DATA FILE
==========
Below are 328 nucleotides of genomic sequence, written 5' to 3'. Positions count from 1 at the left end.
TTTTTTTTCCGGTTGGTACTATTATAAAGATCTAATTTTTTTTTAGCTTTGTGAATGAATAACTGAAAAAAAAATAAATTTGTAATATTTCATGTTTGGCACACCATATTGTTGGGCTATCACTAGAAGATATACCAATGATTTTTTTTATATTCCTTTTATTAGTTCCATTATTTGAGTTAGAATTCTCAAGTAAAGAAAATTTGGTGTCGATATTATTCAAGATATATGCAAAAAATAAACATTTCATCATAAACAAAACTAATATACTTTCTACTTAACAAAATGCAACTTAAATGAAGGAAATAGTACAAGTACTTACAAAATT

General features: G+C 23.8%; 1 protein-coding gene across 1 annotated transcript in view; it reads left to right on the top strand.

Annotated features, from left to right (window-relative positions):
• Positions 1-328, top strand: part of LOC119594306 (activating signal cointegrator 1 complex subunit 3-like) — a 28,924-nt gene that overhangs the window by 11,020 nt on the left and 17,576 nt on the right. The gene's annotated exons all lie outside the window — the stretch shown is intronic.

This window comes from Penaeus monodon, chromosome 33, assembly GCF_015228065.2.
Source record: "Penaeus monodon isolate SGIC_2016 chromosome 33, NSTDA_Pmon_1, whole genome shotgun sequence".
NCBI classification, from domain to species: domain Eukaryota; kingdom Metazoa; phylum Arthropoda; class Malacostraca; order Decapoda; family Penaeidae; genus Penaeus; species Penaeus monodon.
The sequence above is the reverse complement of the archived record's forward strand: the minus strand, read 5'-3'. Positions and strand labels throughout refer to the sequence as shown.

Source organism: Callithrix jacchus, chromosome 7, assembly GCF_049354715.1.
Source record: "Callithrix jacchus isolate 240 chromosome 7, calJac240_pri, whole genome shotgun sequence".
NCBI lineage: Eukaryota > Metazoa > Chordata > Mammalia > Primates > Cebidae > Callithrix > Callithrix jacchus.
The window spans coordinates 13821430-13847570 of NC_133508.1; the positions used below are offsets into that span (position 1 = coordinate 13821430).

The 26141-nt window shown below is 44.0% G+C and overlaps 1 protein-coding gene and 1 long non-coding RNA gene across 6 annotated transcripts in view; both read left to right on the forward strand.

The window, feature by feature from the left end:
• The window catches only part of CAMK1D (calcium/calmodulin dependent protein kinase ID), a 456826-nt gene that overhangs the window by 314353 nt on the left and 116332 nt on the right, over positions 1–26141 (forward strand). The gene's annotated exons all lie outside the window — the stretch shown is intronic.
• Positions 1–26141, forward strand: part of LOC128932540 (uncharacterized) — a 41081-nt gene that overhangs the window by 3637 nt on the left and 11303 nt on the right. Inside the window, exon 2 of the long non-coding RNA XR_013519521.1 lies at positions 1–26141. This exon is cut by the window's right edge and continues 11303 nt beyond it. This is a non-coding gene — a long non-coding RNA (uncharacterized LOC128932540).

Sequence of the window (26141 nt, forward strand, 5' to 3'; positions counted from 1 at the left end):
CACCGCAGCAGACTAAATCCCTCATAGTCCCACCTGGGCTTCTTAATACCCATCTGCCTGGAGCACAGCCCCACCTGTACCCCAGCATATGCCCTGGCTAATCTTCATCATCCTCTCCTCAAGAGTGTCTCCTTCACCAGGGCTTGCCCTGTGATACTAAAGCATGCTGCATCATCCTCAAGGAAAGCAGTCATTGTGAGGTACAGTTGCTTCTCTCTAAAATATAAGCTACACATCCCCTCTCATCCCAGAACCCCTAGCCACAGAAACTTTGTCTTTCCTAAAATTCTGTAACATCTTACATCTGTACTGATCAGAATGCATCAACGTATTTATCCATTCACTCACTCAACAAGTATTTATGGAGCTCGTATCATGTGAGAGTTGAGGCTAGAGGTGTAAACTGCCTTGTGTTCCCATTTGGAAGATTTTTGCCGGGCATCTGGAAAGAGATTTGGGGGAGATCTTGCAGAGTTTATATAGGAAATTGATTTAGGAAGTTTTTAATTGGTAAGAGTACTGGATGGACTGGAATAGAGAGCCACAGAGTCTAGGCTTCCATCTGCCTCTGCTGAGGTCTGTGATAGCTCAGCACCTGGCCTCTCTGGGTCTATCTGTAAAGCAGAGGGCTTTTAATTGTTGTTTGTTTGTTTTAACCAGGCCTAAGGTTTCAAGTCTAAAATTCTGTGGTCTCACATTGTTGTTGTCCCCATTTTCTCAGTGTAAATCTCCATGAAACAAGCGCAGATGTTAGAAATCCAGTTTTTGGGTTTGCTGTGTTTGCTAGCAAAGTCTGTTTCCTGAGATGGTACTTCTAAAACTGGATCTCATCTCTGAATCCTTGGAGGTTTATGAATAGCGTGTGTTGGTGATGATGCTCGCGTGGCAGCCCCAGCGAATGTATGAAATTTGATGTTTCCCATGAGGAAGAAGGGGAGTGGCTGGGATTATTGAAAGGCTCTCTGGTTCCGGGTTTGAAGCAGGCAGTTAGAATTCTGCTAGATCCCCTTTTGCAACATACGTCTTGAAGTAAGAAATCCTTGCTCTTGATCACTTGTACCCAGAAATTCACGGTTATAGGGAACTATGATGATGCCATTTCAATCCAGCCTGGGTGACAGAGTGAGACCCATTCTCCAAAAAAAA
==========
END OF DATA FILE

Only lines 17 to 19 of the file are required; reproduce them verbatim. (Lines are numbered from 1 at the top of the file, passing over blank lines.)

• Positions 1–26141, forward strand: part of LOC128932540 (uncharacterized) — a 41081-nt gene that overhangs the window by 3637 nt on the left and 11303 nt on the right. Inside the window, exon 2 of the long non-coding RNA XR_013519521.1 lies at positions 1–26141. This exon is cut by the window's right edge and continues 11303 nt beyond it. This is a non-coding gene — a long non-coding RNA (uncharacterized LOC128932540).

Sequence of the window (26141 nt, forward strand, 5' to 3'; positions counted from 1 at the left end):
CACCGCAGCAGACTAAATCCCTCATAGTCCCACCTGGGCTTCTTAATACCCATCTGCCTGGAGCACAGCCCCACCTGTACCCCAGCATATGCCCTGGCTAATCTTCATCATCCTCTCCTCAAGAGTGTCTCCTTCACCAGGGCTTGCCCTGTGATACTAAAGCATGCTGCATCATCCTCAAGGAAAGCAGTCATTGTGAGGTACAGTTGCTTCTCTCTAAAATATAAGCTACACATCCCCTCTCATCCCAGAACCCCTAGCCACAGAAACTTTGTCTTTCCTAAAATTCTGTAACATCTTACATCTGTACTGATCAGAATGCATCAACGTATTTATCCATTCACTCACTCAACAAGTATTTATGGAGCTCGTATCATGTGAGAGTTGAGGCTAGAGGTGTAAACTGCCTTGTGTTCCCATTTGGAAGATTTTTGCCGGGCATCTGGAAAGAGATTTGGGGGAGATCTTGCAGAGTTTATATAGGAAATTGATTTAGGAAGTTTTTAATTGGTAAGAGTACTGGATGGACTGGAATAGAGAGCCACAGAGTCTAGGCTTCCATCTGCCTCTGCTGAGGTCTGTGATAGCTCAGCACCTGGCCTCTCTGGGTCTATCTGTAAAGCAGAGGGCTTTTAATTGTTGTTTGTTTGTTTTAACCAGGCCTAAGGTTTCAAGTCTAAAATTCTGTGGTCTCACATTGTTGTTGTCCCCATTTTCTCAGTGTAAATCTCCATGAAACAAGCGCAGATGTTAGAAATCCAGTTTTTGGGTTTGCTGTGTTTGCTAGCAAAGTCTGTTTCCTGAGATGGTACTTCTAAAACTGGATCTCATCTCTGAATCCTTGGAGGTTTATGAATAGCGTGTGTTGGTGATGATGCTCGCGTGGCAGCCCCAGCGAATGTATGAAATTTGATGTTTCCCATGAGGAAGAAGGGGAGTGGCTGGGATTATTGAAAGGCTCTCTGGTTCCGGGTTTGAAGCAGGCAGTTAGAATTCTGCTAGATCCCCTTTTGCAACATACGTCTTGAAGTAAGAAATCCTTGCTCTTGATCACTTGTACCCAGAAATTCACGGTTATAGGGAACTATGATGATGCCATTTCAATCCAGCCTGGGTGACAGAGTGAGACCCATTCTCCAAAAAAAA